IT budgets paint a brighter 2002

IT budgets paint a brighter 2002


A glimmer of hope in a stagnant market shows up in the results of Australian research that points to an increase in IT budgets in 2002.

More than half the 74 CIOs and IT decision makers who responded to a survey on IT spending expect budgets to increase up to 20 per cent, while six per cent predicted it could rise between 20 and 50 per cent.

The research, which Dimension Data conducted at its 2001 seminars in Sydney, Melbourne, Perth, Adelaide and Canberra, also revealed half of the respondents had budget increases this year, but IT professionals who spoke to Computerworld were sceptical.

An IT director from a government department, who requested anonymity, said her IT budget has not increased this year at all due to budget restrictions, and she expects next year to be the same.

A manufacturing company IT professional said his budget increased this year only because of an SAP upgrade, but expects next year's spending to remain the same.

He said many IT departments have an accountant as their head, adding "accountants know the cost of everything, but the value of nothing".

When asked to identify the main barriers to investment spending, 50 per cent of respondents identified establishing a proven return on investment, 35 per cent cited obtaining budget approval from executives and 23 per cent identified cut backs on discretionary spending.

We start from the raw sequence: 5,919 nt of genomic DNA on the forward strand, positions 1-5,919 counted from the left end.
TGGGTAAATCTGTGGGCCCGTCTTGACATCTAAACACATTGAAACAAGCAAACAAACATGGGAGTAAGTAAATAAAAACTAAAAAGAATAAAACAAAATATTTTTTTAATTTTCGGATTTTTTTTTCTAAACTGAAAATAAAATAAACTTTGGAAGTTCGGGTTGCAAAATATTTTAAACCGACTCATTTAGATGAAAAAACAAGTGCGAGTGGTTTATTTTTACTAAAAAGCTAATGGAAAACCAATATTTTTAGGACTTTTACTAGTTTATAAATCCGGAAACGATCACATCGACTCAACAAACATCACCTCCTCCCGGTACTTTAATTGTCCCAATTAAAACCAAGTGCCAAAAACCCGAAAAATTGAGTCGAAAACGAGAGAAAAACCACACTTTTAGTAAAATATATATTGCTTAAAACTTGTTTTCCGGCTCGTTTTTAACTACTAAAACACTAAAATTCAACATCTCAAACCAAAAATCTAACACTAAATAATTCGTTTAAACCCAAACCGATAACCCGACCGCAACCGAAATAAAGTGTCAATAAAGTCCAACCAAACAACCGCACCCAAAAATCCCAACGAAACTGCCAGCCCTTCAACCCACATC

Dimension Data chief operating officer, Scott Petty, said business will continue to focus on the proven benefits of IT for at least another two to three years.

"Even if the downturn ends in 2002 it will take management a while longer to get over the mental scars from the dotcom era," Petty said.

However, he said most significant areas of spending cited in the research was network infrastructure, server hardware, data and storage recovery and Internet applications.

Dimension Data chief technology officer, Gerard Florian, said spending is also being spread across a range of areas rather than on 'monolithic implementations'.

He said respondents were concerned about staff losses and the impact of reduced spending on jeopardising overall IT strategy. Survey respondents were from organisations with more than 3000 employees (26 per cent), 1000 to 2999 employees (19 per cent) and from companies with 250 to 999 employees (55 per cent).

Peter Hind, InTep program manager at industry analyst IDC (InTep is a forum of IT managers and CIOs), agreed with Dimension Data's findings that network infrastructure, server hardware and data storage will be the three main areas for IT spend, but was concerned with the cutting of large CRM and ERP projects and enterprise applications.

"Businesses will focus on consolidation of servers or disk storage for greater cost saving advantage. But bigger projects, such as CRM and ERP, I don't see a climate for," he said.

Chris Morris, principal of research firm Morris and Associates agreed that the loss of IT staff and the marginalisation of IT budgets will jeopardise the success of the overall IT vision.

"Anyone who thinks that IT is just an overhead is stuck somewhere before 1990. Or they have a political agenda to control the influence of IT in their organisation," Morris said.

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